Deep North Episode 74: Chasing Ghosts

icelandic musician laufey

Every once in a while, an Icelandic musician or band will be picked up by foreign audiences in a big way. Björk and Sigur Rós made waves in establishing Iceland as a major music exporter, and Of Monsters and Men continues to be played worldwide. But one artist has the potential to go even bigger than any of these artists: Laufey. And certainly a bit too big for us. We reflect on Icelandic society and the nature of fame on our small island home.

Read the article here.

Chasing Ghosts

icelandic musician laufey

RUMOURS “Not a dry eye in sight, I tell ya,” Ísleifur Þórhallsson proclaims, standing near the ticket desk inside the Harpa Music and Conference Hall in Reykjavík. “Shoulda seen it!” He’s referring to the poignancy of last night’s Laufey concert, the first of three at Harpa. The final concert – added this January due to high […]

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Laufey: From Icelandic Sensation to Global Fame

Bewitched / From the Start

Laufey Lín Jónsdóttir, simply known as Laufey [Lay-way, lœy:vei], is a Grammy winning singer-songwriter from Iceland. With her unique voice and musical talent, she has captured the hearts of listeners worldwide. 

From bewitching melodies to Grammy-success, her journey from the shores of Iceland to the pinnacle of the music industry is nothing short of extraordinary. Raised in a household immersed in music, Laufey started playing the piano and cello at a young age. She performed as a cello soloist with the Symphony Orchestra of Iceland at age 15, appeared on talent shows, studied music and singing at Reykjavík College of Music and earned a presidential scholarship to Berklee College of Music.

It was her debut single, ´Street by Street,´ along with her pandemic concerts on the social media platform TikTok, that propelled her to stardom. This marked the emergence of a true musical phenomenon, celebrated as the ambassador bringing jazz to the forefront of Gen Z culture.


Early life and influences

Born in Reykjavík on April 23d 1999, both Laufey and her identical twin sister Júnía, come from a mixed heritage, with an Icelandic father and a Chinese mother. Laufey speaks Icelandic, English and Mandarin, having grown up both in Washington DC and Iceland and spending her summers in Beijing. 

Central to the twins’ upbringing was a deep immersion in classical music, nurtured by their mother’s skill as a classical violinist and their grandfather’s legacy as a violin educator in China. The sisters embarked on their musical journeys at an early age, with Júnía finding her forte on the violin while Laufey studied both the piano and cello. 

Laufey has many times said that her classical background influenced her love of music greatly, but it was also her father´s jazz record collection, featuring artists like Ella Fitzgerald and Billie Holiday, that inspired her musical career.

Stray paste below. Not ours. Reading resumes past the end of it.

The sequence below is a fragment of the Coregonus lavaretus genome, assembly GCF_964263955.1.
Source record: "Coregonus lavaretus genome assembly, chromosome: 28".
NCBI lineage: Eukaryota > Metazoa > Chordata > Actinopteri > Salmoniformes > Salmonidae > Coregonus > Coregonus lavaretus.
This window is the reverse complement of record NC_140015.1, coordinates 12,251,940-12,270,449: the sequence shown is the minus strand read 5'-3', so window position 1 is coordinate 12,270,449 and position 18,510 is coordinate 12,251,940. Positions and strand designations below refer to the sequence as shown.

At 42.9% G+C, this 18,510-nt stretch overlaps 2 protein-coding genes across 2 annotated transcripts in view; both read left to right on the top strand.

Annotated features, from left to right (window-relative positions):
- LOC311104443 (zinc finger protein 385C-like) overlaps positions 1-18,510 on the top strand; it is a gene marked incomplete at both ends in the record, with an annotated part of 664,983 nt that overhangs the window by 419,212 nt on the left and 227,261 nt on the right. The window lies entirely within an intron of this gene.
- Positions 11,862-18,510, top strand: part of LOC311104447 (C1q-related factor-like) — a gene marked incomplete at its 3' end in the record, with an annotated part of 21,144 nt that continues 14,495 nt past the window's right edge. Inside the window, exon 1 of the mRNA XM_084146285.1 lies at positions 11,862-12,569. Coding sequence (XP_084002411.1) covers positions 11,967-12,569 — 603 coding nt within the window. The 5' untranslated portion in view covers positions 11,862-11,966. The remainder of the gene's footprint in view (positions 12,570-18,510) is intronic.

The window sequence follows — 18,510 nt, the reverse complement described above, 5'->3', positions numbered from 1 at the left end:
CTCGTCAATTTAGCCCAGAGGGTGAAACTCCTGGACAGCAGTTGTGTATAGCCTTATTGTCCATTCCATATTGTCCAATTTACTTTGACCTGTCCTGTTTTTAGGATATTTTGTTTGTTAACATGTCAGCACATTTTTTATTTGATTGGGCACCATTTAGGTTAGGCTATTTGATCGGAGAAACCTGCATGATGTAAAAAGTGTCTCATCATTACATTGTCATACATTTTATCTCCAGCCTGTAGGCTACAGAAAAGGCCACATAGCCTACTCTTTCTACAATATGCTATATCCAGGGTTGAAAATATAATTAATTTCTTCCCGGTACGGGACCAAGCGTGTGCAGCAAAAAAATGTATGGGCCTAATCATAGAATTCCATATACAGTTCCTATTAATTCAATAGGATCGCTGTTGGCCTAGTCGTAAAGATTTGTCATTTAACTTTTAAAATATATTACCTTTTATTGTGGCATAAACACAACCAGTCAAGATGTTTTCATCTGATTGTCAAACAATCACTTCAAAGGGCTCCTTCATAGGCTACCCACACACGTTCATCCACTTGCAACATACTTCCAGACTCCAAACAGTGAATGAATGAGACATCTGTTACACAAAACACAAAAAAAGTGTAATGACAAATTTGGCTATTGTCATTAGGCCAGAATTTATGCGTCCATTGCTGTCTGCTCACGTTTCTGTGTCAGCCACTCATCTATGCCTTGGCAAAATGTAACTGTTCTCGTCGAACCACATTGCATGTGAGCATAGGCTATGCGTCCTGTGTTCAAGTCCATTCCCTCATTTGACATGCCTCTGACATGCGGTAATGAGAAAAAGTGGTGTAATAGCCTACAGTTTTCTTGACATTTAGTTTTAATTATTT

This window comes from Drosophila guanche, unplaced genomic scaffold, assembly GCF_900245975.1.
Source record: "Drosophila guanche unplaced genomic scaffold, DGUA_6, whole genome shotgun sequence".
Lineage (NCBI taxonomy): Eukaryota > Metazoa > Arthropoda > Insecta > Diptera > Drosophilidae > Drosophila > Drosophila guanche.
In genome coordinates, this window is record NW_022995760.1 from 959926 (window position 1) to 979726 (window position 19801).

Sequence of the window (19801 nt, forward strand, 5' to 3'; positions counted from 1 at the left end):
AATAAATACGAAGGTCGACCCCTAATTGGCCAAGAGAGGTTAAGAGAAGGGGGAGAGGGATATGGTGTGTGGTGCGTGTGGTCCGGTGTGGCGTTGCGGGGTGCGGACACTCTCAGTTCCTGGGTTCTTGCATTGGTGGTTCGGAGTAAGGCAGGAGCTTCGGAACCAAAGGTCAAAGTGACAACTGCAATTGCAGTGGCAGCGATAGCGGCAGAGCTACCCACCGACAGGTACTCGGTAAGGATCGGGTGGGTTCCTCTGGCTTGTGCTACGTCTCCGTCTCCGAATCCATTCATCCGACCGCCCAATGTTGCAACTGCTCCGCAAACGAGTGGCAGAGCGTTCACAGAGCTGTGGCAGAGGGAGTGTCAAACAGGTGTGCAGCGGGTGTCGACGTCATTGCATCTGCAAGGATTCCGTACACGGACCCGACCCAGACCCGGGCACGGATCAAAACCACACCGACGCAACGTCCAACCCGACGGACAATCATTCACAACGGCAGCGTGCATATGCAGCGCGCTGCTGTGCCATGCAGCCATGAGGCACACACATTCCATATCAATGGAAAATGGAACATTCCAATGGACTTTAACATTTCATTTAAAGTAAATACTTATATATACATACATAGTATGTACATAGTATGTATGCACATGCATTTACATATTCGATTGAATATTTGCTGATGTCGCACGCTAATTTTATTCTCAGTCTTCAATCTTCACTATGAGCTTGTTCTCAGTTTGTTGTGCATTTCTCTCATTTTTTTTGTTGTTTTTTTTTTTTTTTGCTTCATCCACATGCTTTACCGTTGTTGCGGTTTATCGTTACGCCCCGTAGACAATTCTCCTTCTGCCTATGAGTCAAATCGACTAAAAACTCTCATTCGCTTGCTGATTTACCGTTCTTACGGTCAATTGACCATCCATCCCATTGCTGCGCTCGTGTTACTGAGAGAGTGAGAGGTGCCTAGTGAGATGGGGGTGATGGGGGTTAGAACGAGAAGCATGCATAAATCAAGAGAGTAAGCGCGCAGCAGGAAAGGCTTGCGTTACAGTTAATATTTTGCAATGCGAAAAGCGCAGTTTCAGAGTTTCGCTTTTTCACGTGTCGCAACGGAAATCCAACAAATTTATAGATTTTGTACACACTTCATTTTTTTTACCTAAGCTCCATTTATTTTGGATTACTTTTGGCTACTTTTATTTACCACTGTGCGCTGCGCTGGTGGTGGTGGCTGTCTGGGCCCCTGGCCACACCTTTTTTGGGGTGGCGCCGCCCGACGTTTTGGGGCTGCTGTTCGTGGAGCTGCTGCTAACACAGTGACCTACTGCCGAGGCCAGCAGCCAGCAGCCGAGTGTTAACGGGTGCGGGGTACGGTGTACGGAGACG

Laufey´s rise to fame

Laufey´s musical journey took a significant step forward when she performed as a cello soloist with the Iceland Symphony Orchestra at just 15 years old. Her path to musical success continued as she appeared on Icelandic versions of popular talent shows like Ísland Got Talent, where she was a finalist, and The Voice where she made it to the semi finals. 

Following her graduation from Reykjavík College of Music in 2018, where she also studied singing, Laufey went on to continue her musical education. With a presidential scholarship in hand, she pursued further studies at Berklee College of Music, from where she graduated in 2021.

Surprisingly, a career in music was not Laufey´s goal all along. In an interview on the Icelandic talk show Vikan með Gísla Marteini, she told viewers that she initially intended to study economics at St. Andrews in Scotland alongside her sister Júnía. However, it seems like fate had other plans. Júnía explained that it seemed like the world kept interfering to redirect Laufey towards a musical career.

In 2020, Laufey´s career started taking off with the release of her debut single Street by Street. This was followed by her first EP, Typical of Me, in April 2021. A year later she reached yet another milestone with the debut of her first full-length album, Everything I Know About Love, which resulted in her being the most streamed jazz artist on Spotify in 2022.


Bewitched: From a record-breaking album debut to a Grammy win

Laufey accepting her 2024 Grammy. A screenshot from YouTube / The Recording Academy

Laufey´s musical journey reached new heights with the release of her second album, Bewitched, in September 2023. The album reached an all-time record, making history as the biggest debut for a Jazz album on Spotify. With over 5,7 million day-one streams Laufey´s Bewitched surpassed Lady Gaga´s and Tony Bennet´s 2021 Love For Sale album.

Laufey’s ascent to musical stardom soared to even greater heights after the release of  Bewitched, resulting in her first ever Grammy award for Best Traditional Pop Vocal Album. This milestone marked a crowning achievement in Laufey’s career, affirming her talent and influence on the global stage.

Laufey´s success not only resonates with her global fanbase but also with her fellow Icelanders. Whenever someone from this small island in the North achieves greatness on the world stage, the whole nation swells up like a proud parent. Even though Laufey´s journey is just beginning, she serves as an inspiration, not only for aspiring musicians but for anyone with a big dream. As she continues to bewitch audiences worldwide, we eagerly await the next chapter of this extraordinary young artis.